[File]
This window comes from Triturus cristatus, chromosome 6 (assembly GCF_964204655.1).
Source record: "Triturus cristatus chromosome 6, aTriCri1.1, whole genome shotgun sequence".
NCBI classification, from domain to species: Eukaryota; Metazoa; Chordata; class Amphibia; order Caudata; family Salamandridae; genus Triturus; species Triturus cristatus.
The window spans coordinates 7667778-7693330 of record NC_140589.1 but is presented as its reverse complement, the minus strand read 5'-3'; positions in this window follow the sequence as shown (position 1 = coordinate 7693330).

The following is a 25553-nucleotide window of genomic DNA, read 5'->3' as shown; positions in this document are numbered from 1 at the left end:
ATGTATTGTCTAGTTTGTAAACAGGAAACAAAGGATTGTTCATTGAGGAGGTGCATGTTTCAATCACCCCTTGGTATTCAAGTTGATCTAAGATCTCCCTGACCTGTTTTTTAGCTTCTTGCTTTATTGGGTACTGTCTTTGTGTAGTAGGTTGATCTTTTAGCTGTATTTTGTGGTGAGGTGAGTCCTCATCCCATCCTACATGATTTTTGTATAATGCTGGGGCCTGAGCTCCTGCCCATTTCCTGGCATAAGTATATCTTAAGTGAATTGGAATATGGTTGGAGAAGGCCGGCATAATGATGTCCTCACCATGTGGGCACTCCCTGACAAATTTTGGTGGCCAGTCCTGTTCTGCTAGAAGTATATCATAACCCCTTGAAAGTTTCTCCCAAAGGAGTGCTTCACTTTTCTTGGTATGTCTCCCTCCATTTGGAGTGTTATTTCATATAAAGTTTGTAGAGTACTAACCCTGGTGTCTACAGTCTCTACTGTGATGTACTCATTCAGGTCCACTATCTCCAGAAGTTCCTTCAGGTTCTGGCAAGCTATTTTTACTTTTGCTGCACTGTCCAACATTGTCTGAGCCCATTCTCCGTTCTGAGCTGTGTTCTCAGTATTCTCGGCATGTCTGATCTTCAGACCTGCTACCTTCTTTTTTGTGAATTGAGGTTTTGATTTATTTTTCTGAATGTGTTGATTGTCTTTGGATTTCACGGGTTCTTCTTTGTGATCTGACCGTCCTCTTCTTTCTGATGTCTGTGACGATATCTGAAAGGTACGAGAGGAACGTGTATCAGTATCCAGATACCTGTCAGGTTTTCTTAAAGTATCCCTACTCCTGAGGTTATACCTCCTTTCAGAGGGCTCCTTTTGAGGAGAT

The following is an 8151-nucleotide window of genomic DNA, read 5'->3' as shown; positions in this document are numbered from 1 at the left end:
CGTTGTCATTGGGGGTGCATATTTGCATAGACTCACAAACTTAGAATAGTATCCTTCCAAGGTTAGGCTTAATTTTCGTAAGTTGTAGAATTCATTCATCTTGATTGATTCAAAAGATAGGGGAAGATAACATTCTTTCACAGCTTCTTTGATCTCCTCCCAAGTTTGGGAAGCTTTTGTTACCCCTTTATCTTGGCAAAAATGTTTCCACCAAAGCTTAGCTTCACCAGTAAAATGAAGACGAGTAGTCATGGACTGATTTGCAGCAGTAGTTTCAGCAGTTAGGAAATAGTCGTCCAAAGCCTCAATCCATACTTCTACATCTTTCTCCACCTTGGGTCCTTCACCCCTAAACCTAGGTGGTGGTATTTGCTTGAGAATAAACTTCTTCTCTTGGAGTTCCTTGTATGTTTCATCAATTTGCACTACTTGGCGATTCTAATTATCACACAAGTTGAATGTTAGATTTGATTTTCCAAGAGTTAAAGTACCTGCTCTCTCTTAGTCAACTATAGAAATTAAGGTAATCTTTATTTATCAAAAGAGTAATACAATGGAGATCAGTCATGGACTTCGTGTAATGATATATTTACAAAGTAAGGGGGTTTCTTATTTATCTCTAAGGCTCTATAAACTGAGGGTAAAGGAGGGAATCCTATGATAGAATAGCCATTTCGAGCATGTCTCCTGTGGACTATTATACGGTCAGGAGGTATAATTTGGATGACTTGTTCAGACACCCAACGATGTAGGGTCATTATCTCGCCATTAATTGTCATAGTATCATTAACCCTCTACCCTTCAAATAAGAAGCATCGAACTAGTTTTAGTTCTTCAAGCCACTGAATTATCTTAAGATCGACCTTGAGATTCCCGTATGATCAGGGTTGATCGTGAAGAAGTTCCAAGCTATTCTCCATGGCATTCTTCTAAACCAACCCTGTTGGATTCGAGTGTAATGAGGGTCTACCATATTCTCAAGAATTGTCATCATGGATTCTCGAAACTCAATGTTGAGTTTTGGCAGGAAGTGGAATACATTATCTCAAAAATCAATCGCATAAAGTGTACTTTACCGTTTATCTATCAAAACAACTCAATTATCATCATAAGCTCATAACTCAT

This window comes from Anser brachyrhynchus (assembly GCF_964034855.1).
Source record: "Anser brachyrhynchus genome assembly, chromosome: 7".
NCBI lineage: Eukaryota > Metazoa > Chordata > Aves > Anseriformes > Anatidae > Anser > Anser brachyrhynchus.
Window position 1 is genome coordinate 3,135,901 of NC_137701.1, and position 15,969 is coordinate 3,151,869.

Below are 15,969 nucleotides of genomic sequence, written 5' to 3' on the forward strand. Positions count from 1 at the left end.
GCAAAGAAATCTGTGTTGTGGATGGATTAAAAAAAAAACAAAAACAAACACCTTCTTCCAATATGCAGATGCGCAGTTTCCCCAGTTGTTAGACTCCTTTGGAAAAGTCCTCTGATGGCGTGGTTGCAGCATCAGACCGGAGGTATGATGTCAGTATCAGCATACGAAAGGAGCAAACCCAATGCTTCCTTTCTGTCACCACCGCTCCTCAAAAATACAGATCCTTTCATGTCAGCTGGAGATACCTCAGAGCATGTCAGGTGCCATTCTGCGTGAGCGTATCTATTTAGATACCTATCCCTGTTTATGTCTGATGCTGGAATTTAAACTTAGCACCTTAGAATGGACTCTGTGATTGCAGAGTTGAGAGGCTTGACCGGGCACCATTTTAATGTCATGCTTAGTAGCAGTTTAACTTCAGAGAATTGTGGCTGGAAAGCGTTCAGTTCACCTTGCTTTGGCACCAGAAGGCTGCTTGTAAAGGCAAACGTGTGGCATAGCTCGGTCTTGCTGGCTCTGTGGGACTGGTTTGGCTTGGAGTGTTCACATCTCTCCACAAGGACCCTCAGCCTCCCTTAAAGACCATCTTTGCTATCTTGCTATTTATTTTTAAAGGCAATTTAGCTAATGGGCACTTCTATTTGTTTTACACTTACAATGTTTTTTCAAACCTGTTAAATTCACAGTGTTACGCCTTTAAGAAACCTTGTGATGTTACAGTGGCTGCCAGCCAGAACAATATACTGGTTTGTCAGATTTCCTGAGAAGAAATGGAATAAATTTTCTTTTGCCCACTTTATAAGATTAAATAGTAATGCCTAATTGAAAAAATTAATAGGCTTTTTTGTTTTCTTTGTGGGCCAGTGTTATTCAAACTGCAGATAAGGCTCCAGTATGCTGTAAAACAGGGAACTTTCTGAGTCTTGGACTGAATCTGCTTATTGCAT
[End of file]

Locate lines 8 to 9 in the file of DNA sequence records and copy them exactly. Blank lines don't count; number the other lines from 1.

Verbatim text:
CGTTGTCATTGGGGGTGCATATTTGCATAGACTCACAAACTTAGAATAGTATCCTTCCAAGGTTAGGCTTAATTTTCGTAAGTTGTAGAATTCATTCATCTTGATTGATTCAAAAGATAGGGGAAGATAACATTCTTTCACAGCTTCTTTGATCTCCTCCCAAGTTTGGGAAGCTTTTGTTACCCCTTTATCTTGGCAAAAATGTTTCCACCAAAGCTTAGCTTCACCAGTAAAATGAAGACGAGTAGTCATGGACTGATTTGCAGCAGTAGTTTCAGCAGTTAGGAAATAGTCGTCCAAAGCCTCAATCCATACTTCTACATCTTTCTCCACCTTGGGTCCTTCACCCCTAAACCTAGGTGGTGGTATTTGCTTGAGAATAAACTTCTTCTCTTGGAGTTCCTTGTATGTTTCATCAATTTGCACTACTTGGCGATTCTAATTATCACACAAGTTGAATGTTAGATTTGATTTTCCAAGAGTTAAAGTACCTGCTCTCTCTTAGTCAACTATAGAAATTAAGGTAATCTTTATTTATCAAAAGAGTAATACAATGGAGATCAGTCATGGACTTCGTGTAATGATATATTTACAAAGTAAGGGGGTTTCTTATTTATCTCTAAGGCTCTATAAACTGAGGGTAAAGGAGGGAATCCTATGATAGAATAGCCATTTCGAGCATGTCTCCTGTGGACTATTATACGGTCAGGAGGTATAATTTGGATGACTTGTTCAGACACCCAACGATGTAGGGTCATTATCTCGCCATTAATTGTCATAGTATCATTAACCCTCTACCCTTCAAATAAGAAGCATCGAACTAGTTTTAGTTCTTCAAGCCACTGAATTATCTTAAGATCGACCTTGAGATTCCCGTATGATCAGGGTTGATCGTGAAGAAGTTCCAAGCTATTCTCCATGGCATTCTTCTAAACCAACCCTGTTGGATTCGAGTGTAATGAGGGTCTACCATATTCTCAAGAATTGTCATCATGGATTCTCGAAACTCAATGTTGAGTTTTGGCAGGAAGTGGAATACATTATCTCAAAAATCAATCGCATAAAGTGTACTTTACCGTTTATCTATCAAAACAACTCAATTATCATCATAAGCTCATAACTCAT

This window comes from Anser brachyrhynchus (assembly GCF_964034855.1).